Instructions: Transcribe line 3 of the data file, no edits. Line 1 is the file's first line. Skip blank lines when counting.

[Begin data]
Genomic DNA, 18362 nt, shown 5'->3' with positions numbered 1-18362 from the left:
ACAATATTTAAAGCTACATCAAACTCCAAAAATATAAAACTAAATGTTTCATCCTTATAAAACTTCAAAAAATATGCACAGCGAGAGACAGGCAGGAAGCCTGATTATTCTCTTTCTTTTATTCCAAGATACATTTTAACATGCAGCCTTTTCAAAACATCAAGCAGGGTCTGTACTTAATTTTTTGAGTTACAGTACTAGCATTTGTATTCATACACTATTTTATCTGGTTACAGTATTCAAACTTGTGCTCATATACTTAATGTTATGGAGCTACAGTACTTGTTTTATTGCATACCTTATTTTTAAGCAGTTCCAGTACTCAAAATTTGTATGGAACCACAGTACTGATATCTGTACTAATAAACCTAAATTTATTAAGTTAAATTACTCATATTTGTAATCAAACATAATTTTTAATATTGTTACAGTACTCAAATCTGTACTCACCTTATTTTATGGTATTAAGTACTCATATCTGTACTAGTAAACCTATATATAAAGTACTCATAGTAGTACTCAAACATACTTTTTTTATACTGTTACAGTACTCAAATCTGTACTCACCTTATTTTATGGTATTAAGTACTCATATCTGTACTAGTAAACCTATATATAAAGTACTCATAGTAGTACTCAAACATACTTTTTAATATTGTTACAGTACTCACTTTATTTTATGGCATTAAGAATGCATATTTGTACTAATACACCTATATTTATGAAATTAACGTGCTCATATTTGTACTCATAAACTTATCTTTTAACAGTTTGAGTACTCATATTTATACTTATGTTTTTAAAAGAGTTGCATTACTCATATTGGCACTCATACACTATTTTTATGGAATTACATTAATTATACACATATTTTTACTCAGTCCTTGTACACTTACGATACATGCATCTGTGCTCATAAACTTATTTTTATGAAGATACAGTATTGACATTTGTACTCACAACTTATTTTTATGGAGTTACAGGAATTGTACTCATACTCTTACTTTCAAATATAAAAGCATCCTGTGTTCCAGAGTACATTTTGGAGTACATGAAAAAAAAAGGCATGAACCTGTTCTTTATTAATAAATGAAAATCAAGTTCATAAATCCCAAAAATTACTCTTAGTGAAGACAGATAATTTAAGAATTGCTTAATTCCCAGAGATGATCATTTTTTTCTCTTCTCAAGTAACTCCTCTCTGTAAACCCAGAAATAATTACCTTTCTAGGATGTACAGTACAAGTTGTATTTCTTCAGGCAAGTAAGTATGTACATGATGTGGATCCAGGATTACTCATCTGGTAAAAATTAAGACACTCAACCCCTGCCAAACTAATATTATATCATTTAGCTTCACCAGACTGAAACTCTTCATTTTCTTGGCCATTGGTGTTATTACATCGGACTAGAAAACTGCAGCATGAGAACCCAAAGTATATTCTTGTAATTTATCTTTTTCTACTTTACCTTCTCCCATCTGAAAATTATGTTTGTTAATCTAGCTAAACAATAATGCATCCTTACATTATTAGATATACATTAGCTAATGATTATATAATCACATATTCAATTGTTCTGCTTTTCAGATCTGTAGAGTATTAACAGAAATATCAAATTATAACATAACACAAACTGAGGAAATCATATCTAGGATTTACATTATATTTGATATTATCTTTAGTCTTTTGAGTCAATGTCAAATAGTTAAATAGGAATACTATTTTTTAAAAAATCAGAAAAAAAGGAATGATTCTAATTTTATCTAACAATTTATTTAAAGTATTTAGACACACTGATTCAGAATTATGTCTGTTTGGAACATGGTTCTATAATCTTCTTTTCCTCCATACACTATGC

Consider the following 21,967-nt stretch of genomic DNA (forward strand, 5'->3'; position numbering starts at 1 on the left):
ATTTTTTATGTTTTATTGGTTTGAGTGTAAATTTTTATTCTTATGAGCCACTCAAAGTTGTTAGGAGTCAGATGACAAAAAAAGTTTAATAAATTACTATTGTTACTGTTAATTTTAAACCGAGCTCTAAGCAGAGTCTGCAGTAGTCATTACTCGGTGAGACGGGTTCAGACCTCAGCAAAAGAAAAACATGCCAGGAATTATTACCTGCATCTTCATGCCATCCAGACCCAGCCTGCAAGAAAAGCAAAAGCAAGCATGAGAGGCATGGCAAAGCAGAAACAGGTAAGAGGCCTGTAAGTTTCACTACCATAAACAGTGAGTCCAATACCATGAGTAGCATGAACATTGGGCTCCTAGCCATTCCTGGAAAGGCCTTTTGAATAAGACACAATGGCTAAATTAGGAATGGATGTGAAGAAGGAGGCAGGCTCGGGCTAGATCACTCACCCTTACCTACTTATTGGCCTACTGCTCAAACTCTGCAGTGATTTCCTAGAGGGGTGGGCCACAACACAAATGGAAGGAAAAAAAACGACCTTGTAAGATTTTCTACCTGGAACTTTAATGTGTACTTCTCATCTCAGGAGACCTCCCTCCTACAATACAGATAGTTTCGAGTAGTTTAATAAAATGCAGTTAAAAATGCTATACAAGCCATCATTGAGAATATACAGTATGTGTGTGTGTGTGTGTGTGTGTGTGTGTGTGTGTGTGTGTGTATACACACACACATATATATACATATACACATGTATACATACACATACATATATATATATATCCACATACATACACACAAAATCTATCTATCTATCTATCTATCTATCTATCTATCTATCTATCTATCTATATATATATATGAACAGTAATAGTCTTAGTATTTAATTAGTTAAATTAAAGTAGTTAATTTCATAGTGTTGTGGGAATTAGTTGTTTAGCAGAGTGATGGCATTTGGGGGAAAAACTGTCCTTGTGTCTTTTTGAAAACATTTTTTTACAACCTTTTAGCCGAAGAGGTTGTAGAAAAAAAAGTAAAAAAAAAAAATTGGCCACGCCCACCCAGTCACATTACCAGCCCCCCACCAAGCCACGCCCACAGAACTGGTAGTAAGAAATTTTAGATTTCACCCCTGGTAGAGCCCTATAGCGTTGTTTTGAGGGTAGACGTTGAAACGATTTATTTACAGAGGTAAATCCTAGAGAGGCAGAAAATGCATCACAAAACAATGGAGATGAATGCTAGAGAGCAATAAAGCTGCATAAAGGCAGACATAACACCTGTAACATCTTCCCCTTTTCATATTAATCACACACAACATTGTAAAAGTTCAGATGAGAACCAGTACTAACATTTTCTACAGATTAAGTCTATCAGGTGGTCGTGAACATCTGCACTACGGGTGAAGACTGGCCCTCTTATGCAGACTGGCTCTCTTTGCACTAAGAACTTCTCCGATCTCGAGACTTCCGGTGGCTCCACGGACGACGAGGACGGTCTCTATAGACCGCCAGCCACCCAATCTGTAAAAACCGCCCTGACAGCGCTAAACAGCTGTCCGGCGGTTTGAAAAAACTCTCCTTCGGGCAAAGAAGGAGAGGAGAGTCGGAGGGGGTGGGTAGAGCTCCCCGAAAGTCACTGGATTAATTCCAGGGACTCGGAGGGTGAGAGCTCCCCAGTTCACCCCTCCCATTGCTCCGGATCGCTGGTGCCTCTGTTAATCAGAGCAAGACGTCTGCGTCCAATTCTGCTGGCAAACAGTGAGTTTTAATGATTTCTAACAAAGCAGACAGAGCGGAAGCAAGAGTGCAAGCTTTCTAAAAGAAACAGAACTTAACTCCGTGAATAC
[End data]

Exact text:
Consider the following 21,967-nt stretch of genomic DNA (forward strand, 5'->3'; position numbering starts at 1 on the left):